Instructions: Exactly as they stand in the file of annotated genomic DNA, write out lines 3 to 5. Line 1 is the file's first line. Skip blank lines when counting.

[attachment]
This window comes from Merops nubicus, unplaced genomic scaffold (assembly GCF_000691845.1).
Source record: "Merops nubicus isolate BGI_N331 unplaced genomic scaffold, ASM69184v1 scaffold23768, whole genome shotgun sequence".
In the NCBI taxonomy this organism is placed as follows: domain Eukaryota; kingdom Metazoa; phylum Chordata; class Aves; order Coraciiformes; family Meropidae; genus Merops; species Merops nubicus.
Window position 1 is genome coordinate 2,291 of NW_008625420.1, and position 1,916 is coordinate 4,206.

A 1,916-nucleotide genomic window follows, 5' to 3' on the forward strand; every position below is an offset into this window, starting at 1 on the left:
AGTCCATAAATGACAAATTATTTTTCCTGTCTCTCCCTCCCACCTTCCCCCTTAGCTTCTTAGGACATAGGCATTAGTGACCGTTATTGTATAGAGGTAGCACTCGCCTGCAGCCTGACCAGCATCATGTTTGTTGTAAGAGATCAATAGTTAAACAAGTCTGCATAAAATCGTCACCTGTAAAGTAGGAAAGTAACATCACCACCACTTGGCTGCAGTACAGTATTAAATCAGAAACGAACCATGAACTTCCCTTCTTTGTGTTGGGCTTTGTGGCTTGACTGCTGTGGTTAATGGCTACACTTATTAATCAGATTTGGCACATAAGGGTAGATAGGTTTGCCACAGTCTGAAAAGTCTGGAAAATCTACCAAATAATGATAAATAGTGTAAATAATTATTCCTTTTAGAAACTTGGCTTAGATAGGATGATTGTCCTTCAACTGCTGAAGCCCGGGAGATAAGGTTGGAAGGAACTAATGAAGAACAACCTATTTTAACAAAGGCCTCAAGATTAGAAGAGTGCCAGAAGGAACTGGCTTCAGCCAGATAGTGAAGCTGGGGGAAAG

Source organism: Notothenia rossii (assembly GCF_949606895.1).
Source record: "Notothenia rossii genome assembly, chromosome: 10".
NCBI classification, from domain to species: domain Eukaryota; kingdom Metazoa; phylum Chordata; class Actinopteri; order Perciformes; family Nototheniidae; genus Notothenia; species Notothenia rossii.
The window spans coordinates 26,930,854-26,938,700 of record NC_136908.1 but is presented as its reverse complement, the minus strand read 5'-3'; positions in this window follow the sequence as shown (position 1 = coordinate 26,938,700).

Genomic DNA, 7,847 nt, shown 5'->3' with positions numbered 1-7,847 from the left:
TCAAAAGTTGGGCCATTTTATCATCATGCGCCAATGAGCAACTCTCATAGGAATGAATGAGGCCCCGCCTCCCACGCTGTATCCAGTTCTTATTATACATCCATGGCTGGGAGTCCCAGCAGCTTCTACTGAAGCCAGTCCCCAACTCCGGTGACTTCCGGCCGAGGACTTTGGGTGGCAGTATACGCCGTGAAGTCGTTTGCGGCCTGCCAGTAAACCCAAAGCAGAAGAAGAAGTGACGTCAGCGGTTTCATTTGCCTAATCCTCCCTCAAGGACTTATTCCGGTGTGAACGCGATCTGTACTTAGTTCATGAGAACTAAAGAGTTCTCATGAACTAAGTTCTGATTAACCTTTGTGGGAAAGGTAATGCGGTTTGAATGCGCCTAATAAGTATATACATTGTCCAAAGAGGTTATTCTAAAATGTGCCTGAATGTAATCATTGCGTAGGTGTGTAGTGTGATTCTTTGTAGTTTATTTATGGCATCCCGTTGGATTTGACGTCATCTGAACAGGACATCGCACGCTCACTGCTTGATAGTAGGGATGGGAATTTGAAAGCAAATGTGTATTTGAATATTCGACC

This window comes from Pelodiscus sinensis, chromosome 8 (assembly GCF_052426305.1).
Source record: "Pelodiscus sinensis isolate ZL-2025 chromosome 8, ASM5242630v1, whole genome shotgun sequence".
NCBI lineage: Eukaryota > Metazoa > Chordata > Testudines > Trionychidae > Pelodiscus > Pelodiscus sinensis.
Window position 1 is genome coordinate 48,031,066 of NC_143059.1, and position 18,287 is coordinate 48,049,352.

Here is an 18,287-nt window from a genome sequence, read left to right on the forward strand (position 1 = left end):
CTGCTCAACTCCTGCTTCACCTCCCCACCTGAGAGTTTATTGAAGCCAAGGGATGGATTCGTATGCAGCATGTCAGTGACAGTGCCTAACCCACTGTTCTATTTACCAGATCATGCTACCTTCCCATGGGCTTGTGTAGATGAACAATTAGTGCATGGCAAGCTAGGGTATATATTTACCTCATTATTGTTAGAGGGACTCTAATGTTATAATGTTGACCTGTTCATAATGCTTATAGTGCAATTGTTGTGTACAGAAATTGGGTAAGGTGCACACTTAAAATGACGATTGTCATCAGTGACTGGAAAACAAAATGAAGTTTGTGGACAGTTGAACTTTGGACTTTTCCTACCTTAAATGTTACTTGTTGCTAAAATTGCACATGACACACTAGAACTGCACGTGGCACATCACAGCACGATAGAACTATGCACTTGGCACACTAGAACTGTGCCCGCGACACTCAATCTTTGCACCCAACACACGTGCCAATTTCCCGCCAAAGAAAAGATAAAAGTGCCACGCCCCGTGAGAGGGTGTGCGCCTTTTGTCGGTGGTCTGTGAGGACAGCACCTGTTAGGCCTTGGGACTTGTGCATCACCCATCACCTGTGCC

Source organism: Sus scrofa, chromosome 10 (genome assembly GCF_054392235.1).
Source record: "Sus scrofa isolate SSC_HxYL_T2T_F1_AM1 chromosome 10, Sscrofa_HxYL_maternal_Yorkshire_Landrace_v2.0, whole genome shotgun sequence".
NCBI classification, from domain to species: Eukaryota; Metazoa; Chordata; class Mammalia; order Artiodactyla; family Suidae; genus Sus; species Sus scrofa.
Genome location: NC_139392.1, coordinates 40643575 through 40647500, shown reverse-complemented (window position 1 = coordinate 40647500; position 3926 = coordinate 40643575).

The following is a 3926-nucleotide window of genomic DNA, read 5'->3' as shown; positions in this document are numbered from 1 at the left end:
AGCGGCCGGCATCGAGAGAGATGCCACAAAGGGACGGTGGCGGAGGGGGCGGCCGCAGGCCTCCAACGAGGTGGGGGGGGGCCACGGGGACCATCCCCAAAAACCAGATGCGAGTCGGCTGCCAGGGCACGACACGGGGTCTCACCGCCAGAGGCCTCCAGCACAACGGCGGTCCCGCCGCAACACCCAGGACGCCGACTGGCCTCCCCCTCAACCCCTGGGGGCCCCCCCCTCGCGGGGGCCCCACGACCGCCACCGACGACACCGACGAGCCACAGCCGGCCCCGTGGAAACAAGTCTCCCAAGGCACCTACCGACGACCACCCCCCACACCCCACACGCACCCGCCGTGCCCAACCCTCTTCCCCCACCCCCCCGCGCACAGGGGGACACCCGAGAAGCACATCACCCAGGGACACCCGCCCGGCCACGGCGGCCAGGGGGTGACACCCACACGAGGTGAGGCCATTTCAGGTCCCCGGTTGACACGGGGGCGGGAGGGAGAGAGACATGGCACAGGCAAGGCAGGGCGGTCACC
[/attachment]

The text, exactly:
In the NCBI taxonomy this organism is placed as follows: domain Eukaryota; kingdom Metazoa; phylum Chordata; class Aves; order Coraciiformes; family Meropidae; genus Merops; species Merops nubicus.
Window position 1 is genome coordinate 2,291 of NW_008625420.1, and position 1,916 is coordinate 4,206.

A 1,916-nucleotide genomic window follows, 5' to 3' on the forward strand; every position below is an offset into this window, starting at 1 on the left: